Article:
,8 g in keeping with the rest of the specification l0) E will be considered as both an AC and DC voltage, the attenuation of the negative feedback network of R R R R and R will, therefore, give us E and thus B and E,, which will be later filtered and the DC portion used.

We note that the system is linear, so that E may be set equal to l for simplicity of analysis. (Note closed loop system keeps E constant).

Our problem is to find E as function of E,.

We start with the following set of loop equations:

[ I 1 assuming L, 0

I I I assuming I 0 i it-t3 R43 [R44 R44 E1: l R35 l mma The solution is tedious, and so we present the result:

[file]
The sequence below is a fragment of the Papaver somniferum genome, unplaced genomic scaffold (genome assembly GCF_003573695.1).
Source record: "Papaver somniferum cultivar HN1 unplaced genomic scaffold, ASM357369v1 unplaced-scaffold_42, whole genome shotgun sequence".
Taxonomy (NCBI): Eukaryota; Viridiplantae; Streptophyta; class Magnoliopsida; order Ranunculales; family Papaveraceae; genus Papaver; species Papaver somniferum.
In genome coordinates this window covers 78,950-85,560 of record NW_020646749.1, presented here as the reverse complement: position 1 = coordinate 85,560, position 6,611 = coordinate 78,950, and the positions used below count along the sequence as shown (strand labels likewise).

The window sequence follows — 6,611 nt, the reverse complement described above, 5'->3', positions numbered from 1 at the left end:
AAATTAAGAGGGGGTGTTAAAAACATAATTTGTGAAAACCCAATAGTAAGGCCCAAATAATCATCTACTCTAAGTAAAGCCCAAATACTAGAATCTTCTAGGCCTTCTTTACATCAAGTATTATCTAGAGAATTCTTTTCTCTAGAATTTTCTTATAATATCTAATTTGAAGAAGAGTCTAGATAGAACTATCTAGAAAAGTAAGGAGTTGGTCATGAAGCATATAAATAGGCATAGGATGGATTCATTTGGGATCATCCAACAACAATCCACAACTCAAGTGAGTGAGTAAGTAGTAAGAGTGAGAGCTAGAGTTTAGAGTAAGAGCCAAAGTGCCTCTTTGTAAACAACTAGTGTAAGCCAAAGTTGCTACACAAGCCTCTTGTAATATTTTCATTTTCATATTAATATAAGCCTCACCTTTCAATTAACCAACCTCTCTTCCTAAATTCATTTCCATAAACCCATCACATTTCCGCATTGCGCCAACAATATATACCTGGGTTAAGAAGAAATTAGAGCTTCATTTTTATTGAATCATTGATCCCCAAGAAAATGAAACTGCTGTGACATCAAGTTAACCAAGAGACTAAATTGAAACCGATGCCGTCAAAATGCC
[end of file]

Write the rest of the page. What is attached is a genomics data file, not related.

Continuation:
E, B, since E l afi where R, resistance of probe 14. Thus, E,, is almost inversely proportional to R (except for the R term), and thus, we can expect the DC value of E,, to follow the sensor head's Q in an approximate manner. Further the ratio of E to E is independent of everything except B. It is startling to realize that both R and R; drop out of equation (11) but this is necessary, and by design, not accident. R as well as R is a photoresistor whose characteristics may be summed up by saying that its resistance is low when illuminated and high when dark. it has practically no other predictable, repeatable, or stable, characteristics. Thus, the results expressed in equation (l l are really needed ifa stable, repeatable; proportional control system is to be used.